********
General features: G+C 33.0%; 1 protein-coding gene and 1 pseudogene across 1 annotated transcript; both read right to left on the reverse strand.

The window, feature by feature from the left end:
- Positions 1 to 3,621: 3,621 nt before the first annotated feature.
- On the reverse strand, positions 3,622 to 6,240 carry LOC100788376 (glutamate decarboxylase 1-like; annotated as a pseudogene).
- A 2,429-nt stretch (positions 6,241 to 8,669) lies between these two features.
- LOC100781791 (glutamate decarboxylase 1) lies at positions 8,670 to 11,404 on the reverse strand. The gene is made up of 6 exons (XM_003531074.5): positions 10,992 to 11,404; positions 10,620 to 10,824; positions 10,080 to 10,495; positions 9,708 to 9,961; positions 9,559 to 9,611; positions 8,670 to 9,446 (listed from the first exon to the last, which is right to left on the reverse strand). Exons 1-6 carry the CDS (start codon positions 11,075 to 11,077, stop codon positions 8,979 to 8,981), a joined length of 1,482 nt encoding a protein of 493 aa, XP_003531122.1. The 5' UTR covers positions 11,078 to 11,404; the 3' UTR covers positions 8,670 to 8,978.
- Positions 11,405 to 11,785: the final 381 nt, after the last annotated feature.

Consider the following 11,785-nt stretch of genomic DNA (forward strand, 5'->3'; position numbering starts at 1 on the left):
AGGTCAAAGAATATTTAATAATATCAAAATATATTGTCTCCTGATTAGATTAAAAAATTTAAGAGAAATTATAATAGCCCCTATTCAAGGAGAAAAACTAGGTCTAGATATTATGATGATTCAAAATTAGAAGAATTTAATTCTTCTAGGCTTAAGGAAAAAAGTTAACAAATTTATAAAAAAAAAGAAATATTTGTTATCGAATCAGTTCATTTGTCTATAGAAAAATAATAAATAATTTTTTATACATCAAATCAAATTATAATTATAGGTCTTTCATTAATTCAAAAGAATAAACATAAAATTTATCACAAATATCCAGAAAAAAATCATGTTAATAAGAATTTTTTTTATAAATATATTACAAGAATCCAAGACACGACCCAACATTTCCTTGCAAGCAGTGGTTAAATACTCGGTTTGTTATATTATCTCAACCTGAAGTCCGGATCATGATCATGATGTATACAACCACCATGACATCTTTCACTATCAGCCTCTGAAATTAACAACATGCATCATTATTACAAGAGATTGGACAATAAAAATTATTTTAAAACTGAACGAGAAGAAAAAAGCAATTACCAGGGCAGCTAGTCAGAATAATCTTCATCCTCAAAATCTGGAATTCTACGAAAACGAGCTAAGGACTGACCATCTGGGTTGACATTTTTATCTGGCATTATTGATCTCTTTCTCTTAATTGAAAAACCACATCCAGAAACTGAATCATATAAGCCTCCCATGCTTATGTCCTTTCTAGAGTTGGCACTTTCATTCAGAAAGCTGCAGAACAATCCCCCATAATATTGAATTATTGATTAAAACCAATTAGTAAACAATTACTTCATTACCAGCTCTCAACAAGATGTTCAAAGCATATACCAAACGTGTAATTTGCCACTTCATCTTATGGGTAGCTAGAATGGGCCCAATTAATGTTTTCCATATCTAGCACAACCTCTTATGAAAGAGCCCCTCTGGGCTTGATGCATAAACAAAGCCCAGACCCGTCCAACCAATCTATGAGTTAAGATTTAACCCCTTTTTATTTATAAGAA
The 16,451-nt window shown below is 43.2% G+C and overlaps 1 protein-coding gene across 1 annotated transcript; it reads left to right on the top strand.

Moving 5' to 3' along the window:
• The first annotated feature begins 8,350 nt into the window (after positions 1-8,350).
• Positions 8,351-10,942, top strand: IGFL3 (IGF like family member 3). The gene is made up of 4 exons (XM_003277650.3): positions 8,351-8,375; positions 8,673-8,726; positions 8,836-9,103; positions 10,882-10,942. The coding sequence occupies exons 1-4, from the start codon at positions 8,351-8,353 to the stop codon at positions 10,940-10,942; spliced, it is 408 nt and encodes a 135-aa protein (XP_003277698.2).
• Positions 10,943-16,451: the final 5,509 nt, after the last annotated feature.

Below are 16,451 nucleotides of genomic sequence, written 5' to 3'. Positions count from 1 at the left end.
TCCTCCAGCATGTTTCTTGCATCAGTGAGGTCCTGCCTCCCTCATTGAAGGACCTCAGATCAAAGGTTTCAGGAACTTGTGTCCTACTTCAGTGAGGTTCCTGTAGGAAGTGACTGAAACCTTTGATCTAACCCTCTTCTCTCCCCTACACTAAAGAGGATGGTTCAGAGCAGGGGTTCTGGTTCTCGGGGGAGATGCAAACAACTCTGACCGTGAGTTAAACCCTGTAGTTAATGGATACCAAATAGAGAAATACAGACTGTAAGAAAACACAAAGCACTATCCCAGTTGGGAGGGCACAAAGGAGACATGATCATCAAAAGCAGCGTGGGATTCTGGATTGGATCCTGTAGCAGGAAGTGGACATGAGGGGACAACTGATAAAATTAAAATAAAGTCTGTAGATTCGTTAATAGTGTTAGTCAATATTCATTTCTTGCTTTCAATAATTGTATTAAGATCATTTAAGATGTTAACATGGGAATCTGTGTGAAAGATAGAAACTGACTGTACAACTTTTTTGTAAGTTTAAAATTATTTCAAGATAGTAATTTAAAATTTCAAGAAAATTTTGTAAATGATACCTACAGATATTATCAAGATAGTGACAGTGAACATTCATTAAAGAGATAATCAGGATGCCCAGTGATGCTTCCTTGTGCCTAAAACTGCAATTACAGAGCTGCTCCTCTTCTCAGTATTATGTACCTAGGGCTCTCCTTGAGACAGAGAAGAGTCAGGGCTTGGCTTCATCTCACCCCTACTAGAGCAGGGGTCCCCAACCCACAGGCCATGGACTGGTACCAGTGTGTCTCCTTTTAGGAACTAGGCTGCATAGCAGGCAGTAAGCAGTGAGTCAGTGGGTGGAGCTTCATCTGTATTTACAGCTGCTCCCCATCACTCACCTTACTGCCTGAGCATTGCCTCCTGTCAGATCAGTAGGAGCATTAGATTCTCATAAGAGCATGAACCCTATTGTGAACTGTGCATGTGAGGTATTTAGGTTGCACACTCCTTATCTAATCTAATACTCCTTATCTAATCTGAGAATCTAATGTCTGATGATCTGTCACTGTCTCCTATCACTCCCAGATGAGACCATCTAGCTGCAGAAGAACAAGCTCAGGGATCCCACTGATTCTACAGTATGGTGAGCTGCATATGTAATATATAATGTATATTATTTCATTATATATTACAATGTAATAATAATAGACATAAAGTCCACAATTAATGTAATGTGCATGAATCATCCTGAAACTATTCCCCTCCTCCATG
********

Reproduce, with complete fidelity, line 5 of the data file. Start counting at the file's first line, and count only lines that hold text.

- A 2,429-nt stretch (positions 6,241 to 8,669) lies between these two features.